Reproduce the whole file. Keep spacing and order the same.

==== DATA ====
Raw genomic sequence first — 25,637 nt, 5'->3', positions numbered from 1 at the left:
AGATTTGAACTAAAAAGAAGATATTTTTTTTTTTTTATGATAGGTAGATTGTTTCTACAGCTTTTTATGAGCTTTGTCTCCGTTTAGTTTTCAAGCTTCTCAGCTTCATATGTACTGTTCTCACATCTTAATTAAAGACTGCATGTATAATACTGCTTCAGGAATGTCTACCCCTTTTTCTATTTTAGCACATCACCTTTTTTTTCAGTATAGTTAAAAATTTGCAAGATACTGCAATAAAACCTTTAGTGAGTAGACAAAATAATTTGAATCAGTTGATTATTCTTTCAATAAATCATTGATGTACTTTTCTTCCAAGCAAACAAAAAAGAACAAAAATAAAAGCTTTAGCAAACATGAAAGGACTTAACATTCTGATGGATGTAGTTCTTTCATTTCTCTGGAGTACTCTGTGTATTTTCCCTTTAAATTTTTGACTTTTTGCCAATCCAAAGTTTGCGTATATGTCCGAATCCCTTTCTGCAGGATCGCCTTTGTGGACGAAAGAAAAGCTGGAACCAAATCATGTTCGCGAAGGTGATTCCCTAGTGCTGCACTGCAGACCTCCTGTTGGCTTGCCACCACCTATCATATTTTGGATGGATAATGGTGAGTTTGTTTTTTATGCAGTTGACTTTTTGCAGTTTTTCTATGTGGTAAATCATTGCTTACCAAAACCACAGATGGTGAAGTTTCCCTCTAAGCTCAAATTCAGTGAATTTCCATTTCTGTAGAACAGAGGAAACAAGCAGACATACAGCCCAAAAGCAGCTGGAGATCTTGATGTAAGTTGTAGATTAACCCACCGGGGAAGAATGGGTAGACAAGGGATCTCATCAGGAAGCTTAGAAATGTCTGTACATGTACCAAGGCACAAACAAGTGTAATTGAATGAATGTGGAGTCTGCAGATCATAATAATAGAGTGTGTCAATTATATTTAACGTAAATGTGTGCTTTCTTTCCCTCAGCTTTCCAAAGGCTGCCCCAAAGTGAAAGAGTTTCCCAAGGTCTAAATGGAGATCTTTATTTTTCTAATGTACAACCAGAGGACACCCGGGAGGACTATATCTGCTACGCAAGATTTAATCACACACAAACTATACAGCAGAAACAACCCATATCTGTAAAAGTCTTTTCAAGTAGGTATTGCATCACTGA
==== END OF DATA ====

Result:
Raw genomic sequence first — 25,637 nt, 5'->3', positions numbered from 1 at the left:
AGATTTGAACTAAAAAGAAGATATTTTTTTTTTTTTATGATAGGTAGATTGTTTCTACAGCTTTTTATGAGCTTTGTCTCCGTTTAGTTTTCAAGCTTCTCAGCTTCATATGTACTGTTCTCACATCTTAATTAAAGACTGCATGTATAATACTGCTTCAGGAATGTCTACCCCTTTTTCTATTTTAGCACATCACCTTTTTTTTCAGTATAGTTAAAAATTTGCAAGATACTGCAATAAAACCTTTAGTGAGTAGACAAAATAATTTGAATCAGTTGATTATTCTTTCAATAAATCATTGATGTACTTTTCTTCCAAGCAAACAAAAAAGAACAAAAATAAAAGCTTTAGCAAACATGAAAGGACTTAACATTCTGATGGATGTAGTTCTTTCATTTCTCTGGAGTACTCTGTGTATTTTCCCTTTAAATTTTTGACTTTTTGCCAATCCAAAGTTTGCGTATATGTCCGAATCCCTTTCTGCAGGATCGCCTTTGTGGACGAAAGAAAAGCTGGAACCAAATCATGTTCGCGAAGGTGATTCCCTAGTGCTGCACTGCAGACCTCCTGTTGGCTTGCCACCACCTATCATATTTTGGATGGATAATGGTGAGTTTGTTTTTTATGCAGTTGACTTTTTGCAGTTTTTCTATGTGGTAAATCATTGCTTACCAAAACCACAGATGGTGAAGTTTCCCTCTAAGCTCAAATTCAGTGAATTTCCATTTCTGTAGAACAGAGGAAACAAGCAGACATACAGCCCAAAAGCAGCTGGAGATCTTGATGTAAGTTGTAGATTAACCCACCGGGGAAGAATGGGTAGACAAGGGATCTCATCAGGAAGCTTAGAAATGTCTGTACATGTACCAAGGCACAAACAAGTGTAATTGAATGAATGTGGAGTCTGCAGATCATAATAATAGAGTGTGTCAATTATATTTAACGTAAATGTGTGCTTTCTTTCCCTCAGCTTTCCAAAGGCTGCCCCAAAGTGAAAGAGTTTCCCAAGGTCTAAATGGAGATCTTTATTTTTCTAATGTACAACCAGAGGACACCCGGGAGGACTATATCTGCTACGCAAGATTTAATCACACACAAACTATACAGCAGAAACAACCCATATCTGTAAAAGTCTTTTCAAGTAGGTATTGCATCACTGA